The common law also found an answer to this situation. A bailee who "breaks bulk" commits larceny.

Under this doctrine, the bailee-carrier was given possession of a bale, but not its contents. Therefore, when the bailee pilfered the entire bale, he was not guilty of larceny; but when he broke open the bale and took a portion or all of the contents, he was guilty of larceny because his taking was trespassory and it was from the constructive possession of another.

3 Wharton's Criminal Law 353-54. See also W. LaFave & A. Scott, Jr., Criminal Law 626-27, 649-51 (1972).

Either way, Mafnas has committed the common law crime of larceny, replete with trespassory taking.

Mafnas also cannot profit from an argument that any theft on his part was from Service and not from the banks. Case law is clear that since what was taken was property belonging to the banks, it was property or money "in the care, custody, control, management, or possession of any bank" within the meaning of 18 U.S.C. § 2113(b), notwithstanding the fact that it may have been in the possession of an armored car service serving as a bailee for hire. See United States v. Jakalski, 237 F.2d 503 (7th Cir. 1956), cert. denied, 353 U.S. 939, 77 S. Ct. 817, 1 L. Ed. 2d 761 (1957); see also White v. United States, 85 F.2d 268 (D.C. Cir. 1936) (money taken from messenger).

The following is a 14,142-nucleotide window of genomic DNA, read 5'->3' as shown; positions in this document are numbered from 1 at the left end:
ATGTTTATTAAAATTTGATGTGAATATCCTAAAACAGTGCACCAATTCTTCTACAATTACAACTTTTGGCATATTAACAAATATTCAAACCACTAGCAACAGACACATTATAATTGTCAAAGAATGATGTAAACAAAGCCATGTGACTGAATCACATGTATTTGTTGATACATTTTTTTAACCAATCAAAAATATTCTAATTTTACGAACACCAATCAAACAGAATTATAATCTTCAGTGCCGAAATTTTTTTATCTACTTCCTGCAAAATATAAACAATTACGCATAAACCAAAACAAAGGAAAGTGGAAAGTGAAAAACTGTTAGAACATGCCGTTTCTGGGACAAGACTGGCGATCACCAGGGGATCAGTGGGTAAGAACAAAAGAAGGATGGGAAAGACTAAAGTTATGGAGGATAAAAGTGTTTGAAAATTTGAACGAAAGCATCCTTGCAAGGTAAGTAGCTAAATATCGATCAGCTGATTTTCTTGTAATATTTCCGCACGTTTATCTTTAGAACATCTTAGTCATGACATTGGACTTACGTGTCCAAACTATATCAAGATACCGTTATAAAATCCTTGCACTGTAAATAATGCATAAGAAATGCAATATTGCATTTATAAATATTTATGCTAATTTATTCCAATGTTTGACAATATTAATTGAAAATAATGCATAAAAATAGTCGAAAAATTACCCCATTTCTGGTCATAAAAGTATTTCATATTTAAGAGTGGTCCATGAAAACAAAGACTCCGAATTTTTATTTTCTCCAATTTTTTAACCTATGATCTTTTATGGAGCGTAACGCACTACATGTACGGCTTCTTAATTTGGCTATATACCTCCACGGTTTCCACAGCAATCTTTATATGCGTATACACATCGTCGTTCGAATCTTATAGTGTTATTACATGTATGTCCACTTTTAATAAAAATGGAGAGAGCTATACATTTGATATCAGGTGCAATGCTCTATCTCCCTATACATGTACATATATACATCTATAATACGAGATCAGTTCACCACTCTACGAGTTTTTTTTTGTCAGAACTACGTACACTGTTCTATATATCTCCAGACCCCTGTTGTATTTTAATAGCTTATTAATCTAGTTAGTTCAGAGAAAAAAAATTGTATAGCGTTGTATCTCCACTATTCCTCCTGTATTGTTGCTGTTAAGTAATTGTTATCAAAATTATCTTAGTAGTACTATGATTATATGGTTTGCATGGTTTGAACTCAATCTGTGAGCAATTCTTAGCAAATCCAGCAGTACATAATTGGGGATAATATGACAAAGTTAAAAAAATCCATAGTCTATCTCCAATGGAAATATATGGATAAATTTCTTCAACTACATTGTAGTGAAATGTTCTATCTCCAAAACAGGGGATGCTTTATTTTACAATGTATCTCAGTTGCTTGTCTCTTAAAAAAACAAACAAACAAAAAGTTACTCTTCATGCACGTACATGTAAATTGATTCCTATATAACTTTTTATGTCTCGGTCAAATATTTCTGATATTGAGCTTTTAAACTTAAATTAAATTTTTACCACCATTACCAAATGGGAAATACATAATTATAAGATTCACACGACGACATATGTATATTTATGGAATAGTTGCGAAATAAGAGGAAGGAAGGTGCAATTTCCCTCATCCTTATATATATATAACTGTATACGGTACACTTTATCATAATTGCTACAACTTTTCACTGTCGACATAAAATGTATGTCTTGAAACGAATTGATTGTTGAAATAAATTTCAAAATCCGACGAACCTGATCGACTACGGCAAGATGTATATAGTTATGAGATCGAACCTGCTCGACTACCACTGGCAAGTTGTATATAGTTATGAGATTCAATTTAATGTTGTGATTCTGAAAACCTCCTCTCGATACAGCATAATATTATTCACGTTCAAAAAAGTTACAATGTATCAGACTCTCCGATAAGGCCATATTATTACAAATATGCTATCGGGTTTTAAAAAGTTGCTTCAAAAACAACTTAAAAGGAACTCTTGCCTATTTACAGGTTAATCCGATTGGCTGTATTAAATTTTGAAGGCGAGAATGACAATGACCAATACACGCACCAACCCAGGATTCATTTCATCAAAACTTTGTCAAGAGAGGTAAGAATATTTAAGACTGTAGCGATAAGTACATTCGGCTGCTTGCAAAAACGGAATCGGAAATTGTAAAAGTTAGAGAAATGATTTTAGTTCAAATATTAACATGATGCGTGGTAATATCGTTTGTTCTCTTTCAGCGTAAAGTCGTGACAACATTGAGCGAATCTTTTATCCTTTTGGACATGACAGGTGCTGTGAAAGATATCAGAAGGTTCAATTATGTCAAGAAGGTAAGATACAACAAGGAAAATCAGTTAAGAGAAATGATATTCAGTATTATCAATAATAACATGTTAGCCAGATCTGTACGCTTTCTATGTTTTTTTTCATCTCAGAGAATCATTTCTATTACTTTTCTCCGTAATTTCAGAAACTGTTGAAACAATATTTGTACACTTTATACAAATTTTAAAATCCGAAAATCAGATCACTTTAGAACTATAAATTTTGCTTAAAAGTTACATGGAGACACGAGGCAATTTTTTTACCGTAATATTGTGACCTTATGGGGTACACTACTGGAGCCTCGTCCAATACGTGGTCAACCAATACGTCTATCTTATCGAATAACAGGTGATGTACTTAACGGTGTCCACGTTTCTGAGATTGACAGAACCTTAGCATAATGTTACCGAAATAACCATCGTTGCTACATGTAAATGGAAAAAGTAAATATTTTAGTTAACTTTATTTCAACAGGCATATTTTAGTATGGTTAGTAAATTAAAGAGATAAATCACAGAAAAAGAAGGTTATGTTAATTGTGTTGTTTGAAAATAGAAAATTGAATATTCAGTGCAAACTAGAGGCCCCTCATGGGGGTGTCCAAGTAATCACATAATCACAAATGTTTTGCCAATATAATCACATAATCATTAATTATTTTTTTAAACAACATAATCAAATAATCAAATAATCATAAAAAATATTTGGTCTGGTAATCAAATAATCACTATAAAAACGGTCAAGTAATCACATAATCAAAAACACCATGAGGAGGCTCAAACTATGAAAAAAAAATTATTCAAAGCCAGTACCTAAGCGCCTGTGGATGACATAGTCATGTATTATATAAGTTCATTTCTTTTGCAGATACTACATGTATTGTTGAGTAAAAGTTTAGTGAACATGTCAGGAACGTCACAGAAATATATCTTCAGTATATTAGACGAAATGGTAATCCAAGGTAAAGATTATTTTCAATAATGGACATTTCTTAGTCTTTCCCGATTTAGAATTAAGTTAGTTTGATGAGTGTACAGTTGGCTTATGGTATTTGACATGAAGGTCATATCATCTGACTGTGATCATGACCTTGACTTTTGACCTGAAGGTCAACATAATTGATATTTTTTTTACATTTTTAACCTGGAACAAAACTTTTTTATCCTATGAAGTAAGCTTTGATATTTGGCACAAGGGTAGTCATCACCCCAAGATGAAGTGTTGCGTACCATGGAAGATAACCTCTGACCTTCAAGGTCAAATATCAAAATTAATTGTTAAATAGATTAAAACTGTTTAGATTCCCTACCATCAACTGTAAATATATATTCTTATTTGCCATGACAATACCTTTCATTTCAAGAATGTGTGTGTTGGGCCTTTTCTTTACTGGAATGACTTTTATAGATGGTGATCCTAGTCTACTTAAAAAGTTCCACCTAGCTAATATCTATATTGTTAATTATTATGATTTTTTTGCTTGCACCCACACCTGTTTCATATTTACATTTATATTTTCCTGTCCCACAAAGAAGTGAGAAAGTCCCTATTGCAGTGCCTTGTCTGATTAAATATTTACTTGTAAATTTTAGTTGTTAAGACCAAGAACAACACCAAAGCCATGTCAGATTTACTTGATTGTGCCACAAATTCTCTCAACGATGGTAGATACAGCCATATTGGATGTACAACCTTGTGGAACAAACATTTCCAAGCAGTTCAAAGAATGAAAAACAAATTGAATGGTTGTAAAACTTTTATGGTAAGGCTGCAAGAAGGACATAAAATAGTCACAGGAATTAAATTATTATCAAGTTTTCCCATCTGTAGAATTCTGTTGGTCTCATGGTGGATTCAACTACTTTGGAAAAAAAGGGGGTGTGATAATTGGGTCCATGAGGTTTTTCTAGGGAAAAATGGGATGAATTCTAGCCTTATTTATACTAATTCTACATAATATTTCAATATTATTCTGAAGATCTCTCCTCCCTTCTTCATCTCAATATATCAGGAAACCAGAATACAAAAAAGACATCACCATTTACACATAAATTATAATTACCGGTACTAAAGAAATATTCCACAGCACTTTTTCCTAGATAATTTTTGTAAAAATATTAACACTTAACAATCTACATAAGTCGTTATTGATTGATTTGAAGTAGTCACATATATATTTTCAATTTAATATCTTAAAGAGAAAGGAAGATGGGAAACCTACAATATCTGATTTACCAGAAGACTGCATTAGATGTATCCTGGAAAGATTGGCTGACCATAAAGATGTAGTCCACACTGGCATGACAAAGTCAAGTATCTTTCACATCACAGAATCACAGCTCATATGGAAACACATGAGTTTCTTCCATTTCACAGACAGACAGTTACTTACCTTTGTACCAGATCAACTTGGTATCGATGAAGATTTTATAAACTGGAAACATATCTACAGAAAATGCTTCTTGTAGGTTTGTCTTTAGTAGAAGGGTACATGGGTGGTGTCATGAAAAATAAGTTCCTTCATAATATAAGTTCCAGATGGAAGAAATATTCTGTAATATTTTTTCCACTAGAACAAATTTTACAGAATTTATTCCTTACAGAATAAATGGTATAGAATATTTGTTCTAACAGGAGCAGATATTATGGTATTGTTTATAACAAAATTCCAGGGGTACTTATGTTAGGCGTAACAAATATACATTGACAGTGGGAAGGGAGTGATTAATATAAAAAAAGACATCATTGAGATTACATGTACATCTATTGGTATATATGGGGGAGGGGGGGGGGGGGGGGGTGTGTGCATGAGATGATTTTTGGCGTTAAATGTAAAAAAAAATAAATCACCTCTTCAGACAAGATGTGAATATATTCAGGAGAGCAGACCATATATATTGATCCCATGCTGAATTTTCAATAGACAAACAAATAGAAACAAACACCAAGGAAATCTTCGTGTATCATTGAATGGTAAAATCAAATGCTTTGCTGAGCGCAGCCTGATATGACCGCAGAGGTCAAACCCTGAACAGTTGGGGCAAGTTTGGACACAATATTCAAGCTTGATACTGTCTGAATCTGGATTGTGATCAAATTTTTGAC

Therefore, his conviction is AFFIRMED.


Honorable Leland C. Nielsen, United States District Judge for the Southern District of California, sitting by designation

Primary Holding

Instructions to deliver property to an owner give the deliverer only a form of temporary custody over the property, so any later decision to keep it is larceny.


The Bank of Hawaii and the Bank of America enlisted the Guam Armored Car Service to deliver bags of money. One of its employees, Mafnas, took money from the bags on three different occasions. He was charged with violating a federal law against stealing money from a bank, but he argued that he was in lawful possession of the bags with the bank's consent at the time that he took money from them. Not persuaded that he was a bailee with possession rather than custody over the bags, the jury convicted him.


Per Curiam

The owner had given consent to the defendant only to have temporary custody over the bags while they were being delivered. The owner retained possession over the bags throughout the defendant's temporary custody, and taking money from the bags was properly charged as larceny because it went beyond the owner's consent. Even a bailee would be guilty under the common law in this situation because of the constructive possession rule. Any trespassory taking gives rise to larceny.

Case Commentary

Even though the armored car service temporarily had control over the money, it remained property under the ownership of the bank and never lost that status during transit.